Photo courtesy of Sarah Haran
These days, Sarah’s training and recovery include learning to hip hinge properly, strength training, and CrossFit. For stretching, Sarah recommends gentle figure-four poses or using a lacrosse ball for the glutes “but you will never see me in a forced lunge or pigeon pose stretching out my hip flexors!” Sarah advises against these poses for anyone with FAI. A tight and painful muscle isn’t a short muscle in the case of those with hip impingement, so stretching their hip flexors will make symptoms worse.
Other treatments will only act as a bandaid, temporarily covering up the unpleasant symptoms if they work at all! Lindsey had one hip injection, but didn’t notice any significant change in the pain.
“Injections can sometimes decrease the pain, but it’s not going to change these muscular imbalances!” she reveals. Diagnosed with FAI, orthopedic physicians recommended surgical intervention and retirement from running to Lindsey. For six months, she heeded the latter advice, refraining from running… and becoming “super depressed.”
It wasn’t until a physical therapy coworker asked “Who said you can’t run?” and discussed the strong connection between the mind and her condition that Lindsey discovered that her inability to run was as much psychological as it was physical. The athlete’s mind can be a powerful weapon. We can convince ourselves that the hip is letting us do this, or keeping us from doing that, but in reality, our mind can often be the guilty party, not our body!
“I saw a sports psychologist and learned to believe in myself and what my body is capable of!” explains Lindsey. “ I learned that running was my coping mechanism, and my psychologist taught me to find other ways to cope.”
Through the help of the sports psychologist, Lindsey also learned that she was not just ‘Lindsey the runner’ and began to let go of tying so much of her identity up in running. “Letting go of that actually led me back to the sport!”
These days, Lindsey competes in triathlons, and is even able to run marathons! Her hip condition no longer consumes her thoughts. It does make her be careful to be flexible in training, however, throwing in extra rest days rather than letting a training plan dictate every move she makes. Lindsey emphasizes the importance of viewing hip impingement as a condition from a deformity, not an injury. While injuries can heal, conditions must be managed.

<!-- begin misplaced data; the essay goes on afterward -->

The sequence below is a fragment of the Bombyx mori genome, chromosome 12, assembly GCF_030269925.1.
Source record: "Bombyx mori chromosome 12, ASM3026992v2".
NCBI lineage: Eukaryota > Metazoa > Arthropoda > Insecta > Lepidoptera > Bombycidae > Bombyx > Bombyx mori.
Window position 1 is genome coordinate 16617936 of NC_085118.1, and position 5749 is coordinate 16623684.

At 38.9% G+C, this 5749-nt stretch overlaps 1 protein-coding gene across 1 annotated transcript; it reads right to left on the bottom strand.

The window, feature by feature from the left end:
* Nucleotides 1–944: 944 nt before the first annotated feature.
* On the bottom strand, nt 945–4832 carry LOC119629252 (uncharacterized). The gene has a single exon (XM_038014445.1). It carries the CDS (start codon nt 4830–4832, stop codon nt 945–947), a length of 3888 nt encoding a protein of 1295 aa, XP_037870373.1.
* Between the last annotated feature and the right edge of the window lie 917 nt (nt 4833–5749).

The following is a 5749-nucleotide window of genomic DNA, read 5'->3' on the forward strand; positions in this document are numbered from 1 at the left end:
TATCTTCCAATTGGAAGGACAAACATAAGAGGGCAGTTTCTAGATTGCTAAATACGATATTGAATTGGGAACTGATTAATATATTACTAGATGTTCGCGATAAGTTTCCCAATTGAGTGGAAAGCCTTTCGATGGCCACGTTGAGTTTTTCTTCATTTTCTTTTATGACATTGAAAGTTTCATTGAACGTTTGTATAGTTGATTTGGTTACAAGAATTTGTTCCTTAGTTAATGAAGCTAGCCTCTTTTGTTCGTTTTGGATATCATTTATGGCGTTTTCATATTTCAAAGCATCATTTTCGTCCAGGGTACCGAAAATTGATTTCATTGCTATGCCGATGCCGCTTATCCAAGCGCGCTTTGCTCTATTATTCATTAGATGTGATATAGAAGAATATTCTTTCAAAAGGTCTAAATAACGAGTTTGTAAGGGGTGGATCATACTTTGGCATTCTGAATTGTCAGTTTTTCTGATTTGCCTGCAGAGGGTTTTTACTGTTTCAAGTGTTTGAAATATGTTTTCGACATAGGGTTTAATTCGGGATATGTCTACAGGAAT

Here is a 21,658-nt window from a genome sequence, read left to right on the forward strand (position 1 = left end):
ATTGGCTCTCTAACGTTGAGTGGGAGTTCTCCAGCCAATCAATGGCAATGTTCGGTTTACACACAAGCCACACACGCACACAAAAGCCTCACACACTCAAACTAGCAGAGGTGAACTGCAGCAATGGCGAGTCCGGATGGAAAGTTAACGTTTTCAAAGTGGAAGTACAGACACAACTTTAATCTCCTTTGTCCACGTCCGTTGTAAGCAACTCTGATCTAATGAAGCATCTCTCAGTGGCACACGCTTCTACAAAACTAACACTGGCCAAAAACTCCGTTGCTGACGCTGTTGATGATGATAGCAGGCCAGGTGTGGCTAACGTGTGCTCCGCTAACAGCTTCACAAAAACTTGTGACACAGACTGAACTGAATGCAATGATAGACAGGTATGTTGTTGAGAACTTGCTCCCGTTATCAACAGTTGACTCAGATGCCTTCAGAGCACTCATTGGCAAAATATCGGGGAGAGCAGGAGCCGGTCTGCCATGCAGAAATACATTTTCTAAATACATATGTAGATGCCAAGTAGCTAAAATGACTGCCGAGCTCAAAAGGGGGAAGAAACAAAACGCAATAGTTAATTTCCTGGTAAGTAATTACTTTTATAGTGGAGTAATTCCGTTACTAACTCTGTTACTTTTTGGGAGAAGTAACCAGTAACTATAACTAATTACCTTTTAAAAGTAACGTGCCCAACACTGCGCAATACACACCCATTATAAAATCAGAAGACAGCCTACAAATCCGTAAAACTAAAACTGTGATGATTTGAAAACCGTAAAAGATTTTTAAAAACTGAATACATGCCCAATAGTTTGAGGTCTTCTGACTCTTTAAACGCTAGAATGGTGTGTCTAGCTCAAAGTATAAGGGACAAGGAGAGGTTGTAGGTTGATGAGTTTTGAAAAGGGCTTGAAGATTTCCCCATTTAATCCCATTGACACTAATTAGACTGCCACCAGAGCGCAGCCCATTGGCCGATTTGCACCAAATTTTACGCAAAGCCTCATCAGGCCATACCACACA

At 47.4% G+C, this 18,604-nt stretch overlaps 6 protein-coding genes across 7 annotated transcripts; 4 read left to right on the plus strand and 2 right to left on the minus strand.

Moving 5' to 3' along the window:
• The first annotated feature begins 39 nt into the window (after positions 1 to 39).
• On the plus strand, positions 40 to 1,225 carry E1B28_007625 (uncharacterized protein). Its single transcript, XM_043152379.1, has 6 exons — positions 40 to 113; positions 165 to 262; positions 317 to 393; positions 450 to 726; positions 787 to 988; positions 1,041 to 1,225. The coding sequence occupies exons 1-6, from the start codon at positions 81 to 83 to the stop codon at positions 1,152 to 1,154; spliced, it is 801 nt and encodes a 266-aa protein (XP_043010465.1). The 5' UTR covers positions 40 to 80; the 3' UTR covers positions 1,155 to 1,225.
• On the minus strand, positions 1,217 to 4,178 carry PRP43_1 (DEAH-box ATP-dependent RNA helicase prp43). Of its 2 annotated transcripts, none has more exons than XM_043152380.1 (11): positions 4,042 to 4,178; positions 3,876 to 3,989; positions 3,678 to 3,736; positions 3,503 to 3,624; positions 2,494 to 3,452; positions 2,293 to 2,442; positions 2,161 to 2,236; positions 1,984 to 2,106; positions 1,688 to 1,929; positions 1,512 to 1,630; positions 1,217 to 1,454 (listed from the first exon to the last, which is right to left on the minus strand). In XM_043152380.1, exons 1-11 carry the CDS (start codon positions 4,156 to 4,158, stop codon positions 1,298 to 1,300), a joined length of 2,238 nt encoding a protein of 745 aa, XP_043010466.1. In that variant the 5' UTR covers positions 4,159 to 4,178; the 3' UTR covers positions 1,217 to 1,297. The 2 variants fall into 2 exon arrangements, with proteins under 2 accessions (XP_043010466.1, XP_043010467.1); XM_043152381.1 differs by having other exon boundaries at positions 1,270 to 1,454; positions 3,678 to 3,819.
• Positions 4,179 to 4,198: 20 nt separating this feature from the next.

Hip Impingement Can be Misunderstood
In the medical world, FAI is still difficult to treat and too often mismanaged. 20 years ago, athletes with hip impingement were not aware of the condition, and it was just assumed that they had groin strains or hip arthritis. Even today, MRIs may not reveal FAI or labral tears in a runner with pain, but may indicate hip impingement in an athlete who is running pain-free!
“Just because you see it on the MRI doesn’t mean it should keep you from running,” reminds Lindsey. “With this condition, you have to treat the whole person, not just the image!”
In treating her patients, Lindsey focuses on finding the source of the labral pain, which can be very unique from runner to runner. Sometimes, the pain results from the hip joint being repetitively loaded, causing a labral tear over time.
Runners who have no hip pain or limitations, despite an MRI that indicates labral changes, should not be alarmed. “People have been running with this condition for years, many with no knowledge of its presence because they had no symptoms,” Lindsey points out. “Two of my best friends have labral tears, and we’re all still running marathons!”
Photo courtesy of Sarah Haran
A 2012 study actually found that 69% of asymptomatic individuals had hip labrum tears, which is great news for those who do experience hip impingement symptoms.
“If there are athletes who have the same labral changes that you do, minus the pain, this is a good indication that those in pain can remove the painful triggers by altering their routine activities temporarily to calm down irritated tissue and resume those activities eventually,” Sarah assures. This assumption that labral tears in the hip automatically equal an end to your running career is one of the main misconceptions that physical therapists such as Sarah and Lindsey are hoping in dispel. A few of the other myths (and the truth, as explained by Sarah and Lindsey) include:
Myth: Athletes with hip impingement will likely have to quit running. If they return to running, they will have to minimize impact and greatly reduce their mileage.
Truth: Unmanaged, FAI can impact your life and the activities you participate in. But you don’t have to give up running forever! You may have to take a break from running until inflammation has resided, but once you’re on the path to recovery, hip impingement doesn’t have to limit where and how far you run. You can run on roads or trails, short or long distance. “I do 80% of my running on the treadmill because it’s convenient. But I can run on pavement or trails too,” says Lindsey.
Myth: You just need to stretch more, and maybe take up yoga.
Truth: Patients with hip pain in the front mistakenly conclude that they should treat the front of the hip by stretching it. In actuality, you may be irritating an already inflamed area by doing so.
“People often feel pressure and tightness, and the tendency then is to want to stretch the hip, specifically the hip flexors,” Sarah notes. “However, if the hip is chronically in extension, as in the case of hip impingement, stretching the hip flexors can really exacerbate the situation.”
If you practice yoga, skip the forced lunge or pigeon pose. In general, don’t focus on hip stretches that could aggravate this condition. Instead, work on proper pelvic tilt and pelvic motor control.
Myth: You’ll be fine once you get a cortisone shot, dry needling, or a sports massage.
Truth: For runners with FAI, spasms and pain can be debilitating to the point of preventing them from even beginning physical therapy. In their case, these treatments can loosen up tight spots and buy the athlete time to heal. Trigger-point dry needling is mechanics-based, and can also reduce spasms or activate muscles that are shut off.